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EAA AirVenture Oshkosh RSS Feed Monosport was Built for Speed
The Monosport from the Historic Aircraft Restoration Museum has the same engine and propeller it left the factory with in 1929. (photo by Randy Dufault)

By Randy Dufault

August 2, 2013 - The Mono Aircraft Corporation was proud of its success winning air races with its early Monocoupe design. But then, as often happens with rapidly developing technologies, it started to lose to the competition.

"They only had 60 hp and everyone else had 100 hp," said Glenn Peck, an aircraft restorer for the Historic Aircraft Restoration Museum at Creve Coeur Airport near St. Louis, Missouri. "They needed a faster airplane so they tried putting the 100 hp motor on that airframe and it did not work.

"They enlarged the airframe, put some modern features on it like the elliptical wing tips and different style landing gear, and bigger motors. So they were back in the winner's circle again."

The result of Mono's modifications was the Monosport, a two-place, side-by-side airplane a bit bigger than the earlier coupe. Ultimately 16 of the type were built before other technological advances made the design obsolete.

The museum's 1929 Monosport, which is here at EAA Oshkosh for the first time since its restoration to flying condition, is a Monosport 2 and was the fourth produced. It is the only known example remaining in the world.

The airplane was acquired mostly intact and had been restored to a static display condition. So Peck believed it would be a relatively straightforward effort to get it into the air.

"Turns out having all the parts meant that we had all the big pieces," Peck said. "Ten or 15 boxes of small pieces had vanished into the wilderness. So it ended up taking a year and a half instead of the eight or 10 months I had planned."

One interesting aspect of the project is that the engine and the propeller carry the exact same serial numbers listed on the original 1929 factory bill of sale.

One possible minor difference between the restoration and the original may be the wing.

"The original was rotted out because it had been stored outside," Peck said. "The person who bought the airplane had someone rebuild the wing for him, but he used the modern Monocoupe airfoil."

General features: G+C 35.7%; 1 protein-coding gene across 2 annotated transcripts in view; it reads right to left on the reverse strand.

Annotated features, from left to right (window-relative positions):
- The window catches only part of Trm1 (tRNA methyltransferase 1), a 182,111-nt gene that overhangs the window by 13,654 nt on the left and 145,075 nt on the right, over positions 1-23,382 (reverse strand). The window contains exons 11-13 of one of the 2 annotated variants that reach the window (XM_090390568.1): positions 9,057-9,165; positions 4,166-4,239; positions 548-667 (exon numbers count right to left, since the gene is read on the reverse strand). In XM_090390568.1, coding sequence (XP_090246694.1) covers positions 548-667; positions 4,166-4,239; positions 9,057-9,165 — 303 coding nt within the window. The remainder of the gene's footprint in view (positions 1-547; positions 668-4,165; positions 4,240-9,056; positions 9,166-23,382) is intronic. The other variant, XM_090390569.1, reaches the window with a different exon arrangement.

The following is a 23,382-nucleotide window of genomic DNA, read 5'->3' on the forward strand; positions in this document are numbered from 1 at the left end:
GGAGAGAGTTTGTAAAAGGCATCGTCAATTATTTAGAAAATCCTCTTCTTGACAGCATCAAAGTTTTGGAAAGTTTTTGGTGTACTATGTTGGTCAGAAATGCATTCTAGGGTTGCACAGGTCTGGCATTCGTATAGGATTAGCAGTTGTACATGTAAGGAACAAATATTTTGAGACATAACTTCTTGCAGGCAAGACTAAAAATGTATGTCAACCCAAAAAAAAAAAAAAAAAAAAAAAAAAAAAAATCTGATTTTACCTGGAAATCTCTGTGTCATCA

Original drawings do not exist so an exact template of the original airfoil is not available. But based on some internal parts, and drawings of other Monocoupe designs, Peck believes the rebuilt wing may be a small departure from the original type.

"It is all serviceable and is close enough," Peck added. Once the restoration was complete, getting an airworthiness certificate turned out to be a challenge.

"The FAA didn't have a type certificate in their database for it," Peck said. "And they weren't going to certify it even though we had an original airworthiness certificate dated from 1952.

"The database they had was dated 1943. But it left out about five pages with 60 airplanes on them. They are not common airplanes so nobody really noticed.

"I happened to have a 1938 book that lists all the type certificates up to that date. I showed them the book and gave them some photocopies of the pages they were missing. [The Monosport was on those pages] so we got our airworthiness certificate."

As it was with many early airplane types, the Monosport had some quirks.

"The landing gear geometry was rather strange," Peck said. "That explains to me why there were so many landing accidents with this particular model.

"The shock struts were too long and let the wheels get at an angle that looked like a P210 Cessna about midway through gear retraction."

Peck says the airplane lives up to the Monocoupe reputation for being very maneuverable and squirrely on the ground.

"With not having everything adjusted properly yet, I would say it flies quite nicely," Peck said. "It is a relatively docile airplane, but at this point it is not anything you can let go of and sightsee. I don't know if it will ever be like that."

The Historic Aircraft Restoration Museum is open to the public and has a collection of 60 airplanes. According to Peck most are either ready to fly or can be restored to flying condition.


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